BEER. We had been dreaming of beer. Now, don’t get me wrong. Obviously Mexico has plenty of beer. But we hail from the land of the brewpub, from a city with more brewpubs per capita than any other. We were dreaming of craft beer and we were not to be denied! Luckily for us, we found beer and Loreto!
Our drive through the endless deserts of Baja, we were still searching for that special little town. Was Loreto it? That may remain to be seen, but I can’t deny it’s charm.
The first Spanish settlement in Baja, Loreto was founded in 1697 by Jesuit missionaires, drawn by the steady stream of fresh water at it’s site, where they founded the Mision Nuestra Senora de Loreto. Eventually the Jesuits were expelled and the Franciscans took over control of the Misions before they, of course, were forced to turn over power to the Dominican order. And so it goes in world domination.
Meanwhile, little Loreto simply went life as the beginning of the El Camino Real (The Royal Road), the historic corridor that works it’s way north to Sonoma, California, following the ancient route of the Spanish missionaries.
While Loreto is undeniably a tourist town, we found it’s charm quite real. Originally promoted as one of the Mexican governments “IT” towns like Cancun and Ixtapa, that ideal never really came to fruitiion in Loreto. Since then, the golf courses and high rise hotels have seemed to move south of town and Loreto still has a colonial feel in it’s center. There is an overwhelming small town feel. The locals are friendly, the services readily available, and the food fantastic.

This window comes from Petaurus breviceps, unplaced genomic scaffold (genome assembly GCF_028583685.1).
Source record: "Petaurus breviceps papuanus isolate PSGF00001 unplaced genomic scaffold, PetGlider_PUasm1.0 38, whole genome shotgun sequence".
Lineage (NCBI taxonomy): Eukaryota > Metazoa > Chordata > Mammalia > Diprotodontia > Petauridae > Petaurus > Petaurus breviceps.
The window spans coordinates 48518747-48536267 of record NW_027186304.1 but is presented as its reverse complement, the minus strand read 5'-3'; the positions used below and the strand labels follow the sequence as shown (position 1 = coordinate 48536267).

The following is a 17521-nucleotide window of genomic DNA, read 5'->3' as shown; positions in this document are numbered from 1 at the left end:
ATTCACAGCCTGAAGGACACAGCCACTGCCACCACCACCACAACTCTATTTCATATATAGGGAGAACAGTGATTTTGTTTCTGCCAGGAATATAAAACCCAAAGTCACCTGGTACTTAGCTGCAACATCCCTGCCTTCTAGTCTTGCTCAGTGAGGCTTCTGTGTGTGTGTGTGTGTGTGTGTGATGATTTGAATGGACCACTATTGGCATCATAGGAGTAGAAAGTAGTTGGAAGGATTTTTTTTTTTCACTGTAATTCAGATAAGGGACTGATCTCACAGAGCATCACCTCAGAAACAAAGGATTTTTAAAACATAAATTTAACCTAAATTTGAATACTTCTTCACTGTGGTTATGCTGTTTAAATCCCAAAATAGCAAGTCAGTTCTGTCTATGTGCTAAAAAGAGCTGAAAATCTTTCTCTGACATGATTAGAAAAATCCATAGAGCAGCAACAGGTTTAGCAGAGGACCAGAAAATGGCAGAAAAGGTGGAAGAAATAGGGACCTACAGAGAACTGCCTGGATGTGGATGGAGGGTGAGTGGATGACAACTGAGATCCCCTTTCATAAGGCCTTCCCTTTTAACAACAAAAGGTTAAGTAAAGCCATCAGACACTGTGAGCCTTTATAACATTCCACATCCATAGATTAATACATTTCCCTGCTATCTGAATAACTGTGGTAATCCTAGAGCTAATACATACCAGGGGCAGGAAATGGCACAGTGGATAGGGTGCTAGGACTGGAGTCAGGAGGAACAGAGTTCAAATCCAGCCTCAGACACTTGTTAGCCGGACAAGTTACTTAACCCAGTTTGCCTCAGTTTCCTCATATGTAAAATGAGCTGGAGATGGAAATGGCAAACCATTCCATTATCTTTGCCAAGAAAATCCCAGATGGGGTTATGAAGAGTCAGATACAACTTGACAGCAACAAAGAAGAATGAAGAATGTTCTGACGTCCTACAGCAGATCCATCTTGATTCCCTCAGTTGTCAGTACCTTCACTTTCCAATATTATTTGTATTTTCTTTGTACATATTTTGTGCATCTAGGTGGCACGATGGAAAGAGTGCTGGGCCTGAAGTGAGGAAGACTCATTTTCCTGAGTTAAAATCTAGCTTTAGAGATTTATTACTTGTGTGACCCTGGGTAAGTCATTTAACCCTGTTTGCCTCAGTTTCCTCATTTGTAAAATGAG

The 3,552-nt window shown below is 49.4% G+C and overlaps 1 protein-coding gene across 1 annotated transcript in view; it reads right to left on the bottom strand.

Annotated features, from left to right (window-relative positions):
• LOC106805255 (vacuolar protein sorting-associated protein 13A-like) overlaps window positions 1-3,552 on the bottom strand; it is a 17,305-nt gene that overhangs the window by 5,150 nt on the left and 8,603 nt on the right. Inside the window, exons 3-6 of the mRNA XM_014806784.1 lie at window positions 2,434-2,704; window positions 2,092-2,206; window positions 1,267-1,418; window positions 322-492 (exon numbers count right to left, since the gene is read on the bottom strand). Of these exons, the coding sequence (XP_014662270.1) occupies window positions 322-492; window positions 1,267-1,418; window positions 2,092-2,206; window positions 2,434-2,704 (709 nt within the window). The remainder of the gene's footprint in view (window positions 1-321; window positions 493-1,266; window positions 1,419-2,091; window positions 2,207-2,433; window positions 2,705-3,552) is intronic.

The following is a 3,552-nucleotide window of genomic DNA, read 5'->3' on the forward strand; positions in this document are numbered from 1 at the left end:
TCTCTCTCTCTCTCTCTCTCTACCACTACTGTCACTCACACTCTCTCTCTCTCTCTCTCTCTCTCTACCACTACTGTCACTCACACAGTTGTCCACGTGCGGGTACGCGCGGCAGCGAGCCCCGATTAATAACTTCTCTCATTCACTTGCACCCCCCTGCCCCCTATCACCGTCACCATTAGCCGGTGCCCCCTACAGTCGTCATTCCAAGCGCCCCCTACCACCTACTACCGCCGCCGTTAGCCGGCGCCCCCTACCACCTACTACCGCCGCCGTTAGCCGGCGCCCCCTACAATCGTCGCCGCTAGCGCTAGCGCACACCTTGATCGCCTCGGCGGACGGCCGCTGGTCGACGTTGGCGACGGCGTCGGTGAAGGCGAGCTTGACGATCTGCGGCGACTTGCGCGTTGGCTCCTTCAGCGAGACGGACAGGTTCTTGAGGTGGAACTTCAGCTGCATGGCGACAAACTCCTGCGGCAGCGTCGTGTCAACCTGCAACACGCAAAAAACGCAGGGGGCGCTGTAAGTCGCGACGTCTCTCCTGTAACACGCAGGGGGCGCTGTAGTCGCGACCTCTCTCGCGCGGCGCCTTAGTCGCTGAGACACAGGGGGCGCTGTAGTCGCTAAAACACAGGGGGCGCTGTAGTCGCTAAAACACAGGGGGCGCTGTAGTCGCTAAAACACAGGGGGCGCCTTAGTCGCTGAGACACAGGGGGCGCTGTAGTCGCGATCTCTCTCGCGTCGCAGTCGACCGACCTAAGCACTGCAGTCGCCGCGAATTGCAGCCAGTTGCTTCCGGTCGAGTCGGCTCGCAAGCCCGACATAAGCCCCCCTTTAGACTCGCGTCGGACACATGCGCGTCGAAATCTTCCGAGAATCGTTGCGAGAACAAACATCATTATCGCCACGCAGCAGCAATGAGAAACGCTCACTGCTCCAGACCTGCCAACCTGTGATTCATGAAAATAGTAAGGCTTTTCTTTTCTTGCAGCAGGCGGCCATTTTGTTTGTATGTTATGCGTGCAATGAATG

We found our home at Riviera RV Park, a wonderful two blocks to the beach and mere five blocks to the main square. Run by uber-efficient Yolanda, the location is ideal for exploring the area, along with simply being a pleasant, if busy place.
But I know what you really want to know about…. THE BEER. We found our craft beer at 1697 the restaurant/ bar/ guest house named, obviously, after the year the town was founded. Run by Kiernan, an Irishman with a Mexican wife, we sampled a couple of his excellent brews, ate one of his excellent pizzas, and Jim even went back with him to tour his brew room. Somehow, even while planning on going for beer, we managed to forget our growler so one of the helpful staff found an old tequila bottle and filled it up for us to take along for a nightcap at camp.
As happens on this life on the road, after a couple of days it was time to move on. But we thank you, Loreto, for your hospitality and charm, and especially your beer.